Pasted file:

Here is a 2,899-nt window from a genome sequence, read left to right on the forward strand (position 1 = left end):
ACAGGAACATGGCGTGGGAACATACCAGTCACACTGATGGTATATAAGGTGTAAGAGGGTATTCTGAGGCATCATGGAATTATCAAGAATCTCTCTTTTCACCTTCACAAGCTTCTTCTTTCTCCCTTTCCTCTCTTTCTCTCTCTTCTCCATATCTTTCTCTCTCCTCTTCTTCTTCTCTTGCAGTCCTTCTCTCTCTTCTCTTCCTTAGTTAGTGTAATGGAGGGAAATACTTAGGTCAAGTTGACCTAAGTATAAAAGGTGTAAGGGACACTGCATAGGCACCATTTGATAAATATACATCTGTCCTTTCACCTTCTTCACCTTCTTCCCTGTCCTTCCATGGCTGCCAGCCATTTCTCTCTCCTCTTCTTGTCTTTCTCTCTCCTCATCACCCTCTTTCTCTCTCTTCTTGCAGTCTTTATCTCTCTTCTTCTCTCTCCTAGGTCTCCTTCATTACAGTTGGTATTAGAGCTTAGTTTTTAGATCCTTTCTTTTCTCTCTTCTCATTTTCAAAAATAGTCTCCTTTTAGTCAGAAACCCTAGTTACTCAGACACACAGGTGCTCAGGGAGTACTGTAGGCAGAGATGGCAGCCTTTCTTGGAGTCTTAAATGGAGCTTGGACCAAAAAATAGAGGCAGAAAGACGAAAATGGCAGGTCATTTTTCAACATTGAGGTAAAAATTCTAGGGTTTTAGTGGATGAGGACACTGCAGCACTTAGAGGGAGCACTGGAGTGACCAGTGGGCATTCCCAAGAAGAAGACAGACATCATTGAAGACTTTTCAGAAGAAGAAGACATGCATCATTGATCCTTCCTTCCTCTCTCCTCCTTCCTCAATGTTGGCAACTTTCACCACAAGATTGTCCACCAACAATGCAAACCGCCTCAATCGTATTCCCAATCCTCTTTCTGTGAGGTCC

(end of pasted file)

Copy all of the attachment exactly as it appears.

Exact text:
Here is a 2,899-nt window from a genome sequence, read left to right on the forward strand (position 1 = left end):
ACAGGAACATGGCGTGGGAACATACCAGTCACACTGATGGTATATAAGGTGTAAGAGGGTATTCTGAGGCATCATGGAATTATCAAGAATCTCTCTTTTCACCTTCACAAGCTTCTTCTTTCTCCCTTTCCTCTCTTTCTCTCTCTTCTCCATATCTTTCTCTCTCCTCTTCTTCTTCTCTTGCAGTCCTTCTCTCTCTTCTCTTCCTTAGTTAGTGTAATGGAGGGAAATACTTAGGTCAAGTTGACCTAAGTATAAAAGGTGTAAGGGACACTGCATAGGCACCATTTGATAAATATACATCTGTCCTTTCACCTTCTTCACCTTCTTCCCTGTCCTTCCATGGCTGCCAGCCATTTCTCTCTCCTCTTCTTGTCTTTCTCTCTCCTCATCACCCTCTTTCTCTCTCTTCTTGCAGTCTTTATCTCTCTTCTTCTCTCTCCTAGGTCTCCTTCATTACAGTTGGTATTAGAGCTTAGTTTTTAGATCCTTTCTTTTCTCTCTTCTCATTTTCAAAAATAGTCTCCTTTTAGTCAGAAACCCTAGTTACTCAGACACACAGGTGCTCAGGGAGTACTGTAGGCAGAGATGGCAGCCTTTCTTGGAGTCTTAAATGGAGCTTGGACCAAAAAATAGAGGCAGAAAGACGAAAATGGCAGGTCATTTTTCAACATTGAGGTAAAAATTCTAGGGTTTTAGTGGATGAGGACACTGCAGCACTTAGAGGGAGCACTGGAGTGACCAGTGGGCATTCCCAAGAAGAAGACAGACATCATTGAAGACTTTTCAGAAGAAGAAGACATGCATCATTGATCCTTCCTTCCTCTCTCCTCCTTCCTCAATGTTGGCAACTTTCACCACAAGATTGTCCACCAACAATGCAAACCGCCTCAATCGTATTCCCAATCCTCTTTCTGTGAGGTCC